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Unspeakable Conversations - Open Knowledge — LiveJournal

Feb. 15th, 2003

02:35 pm - Unspeakable Conversations

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From:ernunnos
Date:February 16th, 2003 09:05 pm (UTC)
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What constitutes "erring on the side of caution" though?

Is spending billions of dollars on medical care to prolong lives of deprivation and pain because we don't want to miss the chance of meeting the next Stephen Hawking really the cautious thing to do? I think it's as cautious as spending a thousand dollars on lottery tickets every week because we don't want to miss a chance to win the jackpot.

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From:ehintz
Date:February 17th, 2003 12:03 am (UTC)
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I already said I favor assisted suicide. If those leading the lives of deprivation and pain feel it is no longer worth carrying on, it's their decision. It's presumptuous and arrogant if I decide for them, excepting of course the brain dead. I don't want other people deciding what's best for me, it's only fair that I give them that same respect. As for the lottery analogy, well, I guess we just put a different value on life. I consider it to be far more valuable than pick-six-powerball. IMHO, putting a price tag on life is rather pointless-making a cost benefit analysis without the services of a time machine is just bizarre.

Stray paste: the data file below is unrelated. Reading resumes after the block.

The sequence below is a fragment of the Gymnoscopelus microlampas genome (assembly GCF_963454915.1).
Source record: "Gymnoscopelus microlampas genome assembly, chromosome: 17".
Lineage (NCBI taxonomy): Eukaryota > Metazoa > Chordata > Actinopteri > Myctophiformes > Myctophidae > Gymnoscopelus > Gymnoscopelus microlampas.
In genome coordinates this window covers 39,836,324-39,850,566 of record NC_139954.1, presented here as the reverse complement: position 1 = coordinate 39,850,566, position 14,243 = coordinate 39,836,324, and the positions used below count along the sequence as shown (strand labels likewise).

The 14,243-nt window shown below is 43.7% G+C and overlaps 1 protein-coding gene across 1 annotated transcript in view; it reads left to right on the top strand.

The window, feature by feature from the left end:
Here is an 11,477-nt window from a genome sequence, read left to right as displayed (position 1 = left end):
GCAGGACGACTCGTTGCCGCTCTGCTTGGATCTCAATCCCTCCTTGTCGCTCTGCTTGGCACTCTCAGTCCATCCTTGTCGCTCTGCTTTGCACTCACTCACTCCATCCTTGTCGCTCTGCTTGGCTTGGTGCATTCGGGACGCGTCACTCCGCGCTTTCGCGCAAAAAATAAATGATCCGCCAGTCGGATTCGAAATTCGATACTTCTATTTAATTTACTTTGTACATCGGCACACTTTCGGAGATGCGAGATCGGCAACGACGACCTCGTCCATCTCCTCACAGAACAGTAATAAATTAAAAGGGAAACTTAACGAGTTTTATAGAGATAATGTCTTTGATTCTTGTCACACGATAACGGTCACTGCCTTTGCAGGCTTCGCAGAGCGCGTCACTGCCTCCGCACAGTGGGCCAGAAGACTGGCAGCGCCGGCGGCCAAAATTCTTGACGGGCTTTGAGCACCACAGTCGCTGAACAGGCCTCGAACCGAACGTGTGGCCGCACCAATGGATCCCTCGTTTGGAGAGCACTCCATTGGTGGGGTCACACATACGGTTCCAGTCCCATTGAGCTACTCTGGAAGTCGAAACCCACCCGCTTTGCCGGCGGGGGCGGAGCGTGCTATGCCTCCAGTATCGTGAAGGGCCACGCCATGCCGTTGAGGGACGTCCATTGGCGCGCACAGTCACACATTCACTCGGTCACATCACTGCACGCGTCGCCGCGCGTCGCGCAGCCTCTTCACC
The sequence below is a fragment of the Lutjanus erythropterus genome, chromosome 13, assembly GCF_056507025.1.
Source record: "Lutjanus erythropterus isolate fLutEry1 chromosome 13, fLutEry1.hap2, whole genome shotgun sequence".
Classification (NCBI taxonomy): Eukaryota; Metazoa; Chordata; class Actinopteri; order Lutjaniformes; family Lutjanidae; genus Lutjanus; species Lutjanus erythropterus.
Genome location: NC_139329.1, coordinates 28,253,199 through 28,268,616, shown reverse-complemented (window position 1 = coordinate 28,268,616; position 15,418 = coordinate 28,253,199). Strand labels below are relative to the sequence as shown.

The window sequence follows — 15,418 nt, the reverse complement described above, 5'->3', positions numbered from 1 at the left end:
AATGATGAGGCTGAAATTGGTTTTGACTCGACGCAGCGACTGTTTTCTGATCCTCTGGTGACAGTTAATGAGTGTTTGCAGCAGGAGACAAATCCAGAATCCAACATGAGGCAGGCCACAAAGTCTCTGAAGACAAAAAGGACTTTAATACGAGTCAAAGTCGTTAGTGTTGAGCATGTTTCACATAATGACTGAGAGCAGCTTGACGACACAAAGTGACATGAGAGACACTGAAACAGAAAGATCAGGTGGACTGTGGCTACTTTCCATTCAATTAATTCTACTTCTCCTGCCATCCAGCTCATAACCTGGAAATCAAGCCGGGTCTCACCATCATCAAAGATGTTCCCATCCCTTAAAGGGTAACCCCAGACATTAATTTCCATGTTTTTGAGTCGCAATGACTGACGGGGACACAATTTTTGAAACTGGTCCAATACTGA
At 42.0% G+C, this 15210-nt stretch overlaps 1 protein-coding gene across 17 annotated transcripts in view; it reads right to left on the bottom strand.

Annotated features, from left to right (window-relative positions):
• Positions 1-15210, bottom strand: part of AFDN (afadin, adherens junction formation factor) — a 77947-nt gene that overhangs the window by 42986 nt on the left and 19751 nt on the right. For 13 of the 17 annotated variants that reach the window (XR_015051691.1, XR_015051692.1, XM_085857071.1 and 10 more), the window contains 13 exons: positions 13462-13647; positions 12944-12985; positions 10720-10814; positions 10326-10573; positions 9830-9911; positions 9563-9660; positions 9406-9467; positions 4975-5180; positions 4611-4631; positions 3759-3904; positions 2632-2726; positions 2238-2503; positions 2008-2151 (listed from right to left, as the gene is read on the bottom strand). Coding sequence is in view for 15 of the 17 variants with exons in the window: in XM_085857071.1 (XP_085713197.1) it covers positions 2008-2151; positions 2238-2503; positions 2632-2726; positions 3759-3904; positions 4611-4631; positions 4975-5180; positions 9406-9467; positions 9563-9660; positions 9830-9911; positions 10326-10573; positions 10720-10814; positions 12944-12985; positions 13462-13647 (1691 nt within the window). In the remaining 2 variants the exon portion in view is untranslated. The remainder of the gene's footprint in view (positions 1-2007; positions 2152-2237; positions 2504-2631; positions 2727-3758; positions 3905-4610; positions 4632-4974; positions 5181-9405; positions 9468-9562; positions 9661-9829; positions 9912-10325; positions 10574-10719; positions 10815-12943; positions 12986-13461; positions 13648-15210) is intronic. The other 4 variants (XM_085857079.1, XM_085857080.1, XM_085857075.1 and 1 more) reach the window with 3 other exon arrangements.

Many who live deserve death. And some who die deserve life. Can you give it to them? Then do not be too eager to deal out death in judgment.  For even the very wise cannot see all ends.
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From:ernunnos
Date:February 17th, 2003 06:38 am (UTC)
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It's presumptuous and arrogant if I decide for them, excepting of course the brain dead.